We all know the theory of six degrees of separation, right? I'd like to revise that to six degrees of connection. We cannot escape connections, nor should we want to do so. My connections to other poets create more poems. For instance, listening to Bill Roberts say that he writes five poems a week moved me to try it, and for some time now I have revised my process and make a good attempt at a poem every morning. Amazingly, it works once I tell myself to trust the language and the associative process that is poetry making. And then, there's Carolyn Jennings who leads journaling seminars, who encouraged me in one of her programs to step outside of my usual throat-clearing every morning and dig a little for something meaningful. My journal pages no longer bore me, but inform me, even inspire me to connect with the poems that lurk like mice in the corners of my mind. Or maybe they are hawks, eagles, something more substantial than rodents. I'd like to thinks so, because now that I acknowledge how many people might hear my work, I want to keep those connections, not put people off by giving them lukewarm, leftover verbiage, wilted as yesterday's salad. Nope, it's fresh greens for all my friends. And there are many. Good morning!
Tuesday, May 26, 2009
What a tangled, spangled web of poets and other people I know! Think for a minute (anymore than this will make you dizzy) about how many people you have met in your lifetime--friends, colleagues, relatives both close and distant, the pizza delivery person, the plumber, banker, auto mechanic, vet, etc. We each have a city's worth of people in our lives, even if we consider ourselves as mundane, run-of-the-mill folks, not celebrities like Susan Doyle or Michelle Obama. I am amazed. And pleased, because most of those I know are pleasant, helpful, interesting, and/or talented. My dog-groomer friend is a resource and a hard-working inspiration. My daughter is both imaginative and funny. Even my dog--especially my dog--adds to my connections in the world. One of my good friends I met because she admired my dog.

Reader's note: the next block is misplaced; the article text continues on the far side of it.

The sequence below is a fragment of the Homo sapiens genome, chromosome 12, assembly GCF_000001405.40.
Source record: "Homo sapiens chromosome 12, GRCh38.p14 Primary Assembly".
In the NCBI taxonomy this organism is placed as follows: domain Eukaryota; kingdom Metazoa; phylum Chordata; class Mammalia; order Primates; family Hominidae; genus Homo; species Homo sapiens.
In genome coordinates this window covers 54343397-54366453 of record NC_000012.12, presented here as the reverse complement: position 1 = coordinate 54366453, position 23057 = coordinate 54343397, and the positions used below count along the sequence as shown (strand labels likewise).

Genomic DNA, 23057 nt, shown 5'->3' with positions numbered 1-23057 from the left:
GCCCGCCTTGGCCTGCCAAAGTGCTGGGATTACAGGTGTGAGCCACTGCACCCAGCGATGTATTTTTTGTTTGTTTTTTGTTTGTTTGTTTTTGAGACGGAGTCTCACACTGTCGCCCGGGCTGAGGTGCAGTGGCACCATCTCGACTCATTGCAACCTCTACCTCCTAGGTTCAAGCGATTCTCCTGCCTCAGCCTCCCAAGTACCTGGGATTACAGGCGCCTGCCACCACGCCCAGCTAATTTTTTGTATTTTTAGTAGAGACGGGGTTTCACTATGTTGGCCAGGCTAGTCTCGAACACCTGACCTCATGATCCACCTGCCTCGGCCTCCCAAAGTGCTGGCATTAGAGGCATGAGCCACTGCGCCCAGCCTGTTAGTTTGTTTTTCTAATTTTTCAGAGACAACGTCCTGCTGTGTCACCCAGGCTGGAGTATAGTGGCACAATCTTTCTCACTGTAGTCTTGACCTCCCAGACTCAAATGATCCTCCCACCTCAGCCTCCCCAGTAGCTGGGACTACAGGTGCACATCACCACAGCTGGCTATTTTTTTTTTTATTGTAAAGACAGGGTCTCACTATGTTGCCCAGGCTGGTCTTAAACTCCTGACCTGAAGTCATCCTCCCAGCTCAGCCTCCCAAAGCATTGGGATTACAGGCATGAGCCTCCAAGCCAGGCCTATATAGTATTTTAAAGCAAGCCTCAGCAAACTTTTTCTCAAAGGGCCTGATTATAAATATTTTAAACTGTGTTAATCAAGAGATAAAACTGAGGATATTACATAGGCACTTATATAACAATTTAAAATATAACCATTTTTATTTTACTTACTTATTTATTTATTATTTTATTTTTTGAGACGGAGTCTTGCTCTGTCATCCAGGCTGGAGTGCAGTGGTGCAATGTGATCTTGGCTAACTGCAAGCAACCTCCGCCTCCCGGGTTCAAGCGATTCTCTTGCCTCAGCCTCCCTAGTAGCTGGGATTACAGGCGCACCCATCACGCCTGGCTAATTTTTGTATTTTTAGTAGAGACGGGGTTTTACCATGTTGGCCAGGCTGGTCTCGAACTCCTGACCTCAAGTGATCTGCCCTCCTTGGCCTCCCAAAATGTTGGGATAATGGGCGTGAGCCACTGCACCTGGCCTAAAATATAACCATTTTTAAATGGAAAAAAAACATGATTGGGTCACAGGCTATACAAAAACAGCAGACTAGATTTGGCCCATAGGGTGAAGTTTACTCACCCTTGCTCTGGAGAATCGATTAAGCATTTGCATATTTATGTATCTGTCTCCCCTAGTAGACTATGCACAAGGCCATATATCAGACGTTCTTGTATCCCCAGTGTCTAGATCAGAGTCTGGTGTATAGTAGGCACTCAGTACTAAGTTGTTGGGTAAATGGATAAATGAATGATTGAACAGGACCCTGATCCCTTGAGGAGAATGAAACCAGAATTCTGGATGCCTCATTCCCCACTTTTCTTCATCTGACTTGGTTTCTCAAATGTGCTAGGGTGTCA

Thursday, May 14, 2009
Yesterday the nice man in the big brown truck brought me the one and only copy of my new poetry book, The Great Hunger, the proof copy, proof for me that it's going to be here soon, proof that no matter how many times you read a manuscript, things slip by your eyes. I found three spelling errors and decided we need a different spine on the book. Poetry books are often thin and shelving a book with no visible title or author is a bad idea. We have enough trouble getting noticed without being invisible on our own shelf. But the good news is that I still like the work. After months of waiting, I had at least fleeting thoughts that when I saw the finished product, I'd be tired of it all or disconnected from those poems, some of them written many years ago and collected for this book. It's reassuring to me that they seem fresh. Since they are mostly about food, fresh is good.
Now I can plan a party, look forward to the AWP convention next spring, read these poems without shuffling papers. A book is a wonderful thing. I think. But publication also means it's time to offer the work to the world, to--gulp--reviewers, critics, axe murderers, and Ponzi scheme creeps. So much danger in the world for a thin book of poems. Okay, I'm squaring my shoulders, taking a few deep breaths, and putting my trust in the work. It's the best I had to offer when I submitted it, and it leaped that huge editorial hurdle. Pretty soon those little glitches will be fixed and the nice brown truck will drop a box of books at my front door. In the meantime, I have more writing to do. One book is never enough.
Monday, May 4, 2009
Whether you're having fun, or moving, time gets away, just sneaks off and when you look around, it's weeks since the last blog entry. Not that I haven't thought about it, just haven't made the time to sit here and type. But I'm back. And what I want to write about today is the responsibility I feel to the opportunity to write. Knowing that people in other parts of the world don't have the freedom or the luxury to say what they mean is something we should all recognize and honor. Do our best with the chances we have. For me, that means not frittering away the time to arrange words on the page and say something!
Yesterday I attended a writers' meeting in which a very accomplished poet talked about his own processes for writing and for publishing. We laughed a lot, learned a lot, and finally boiled his message down to "Write the d----d poem!" Bill Roberts writes a poem a day. Granted, as he says, he's retired from his previous responsible job and can take all the time he wants to write. But he wrote while he was fully employed, and still sets a good example for the rest of us. I tried to follow his advice this morning. I opened the mystery novel I'm reading, picked a random word and got to work. Amazingly, my morning pages yielded a poem that I like, lots. I miss the sort of throat clearing I often do first thing in the morning, but it felt very good to find words that will mean something to someone else. I know this won't happen every morning, but at the very least, I can try to use my hard-won skills creatively, honestly, not falling into the sloppy ego-centered stuff that often dribbles from my pen. Hereby resolved, to behave more like a writer and less like a wimp.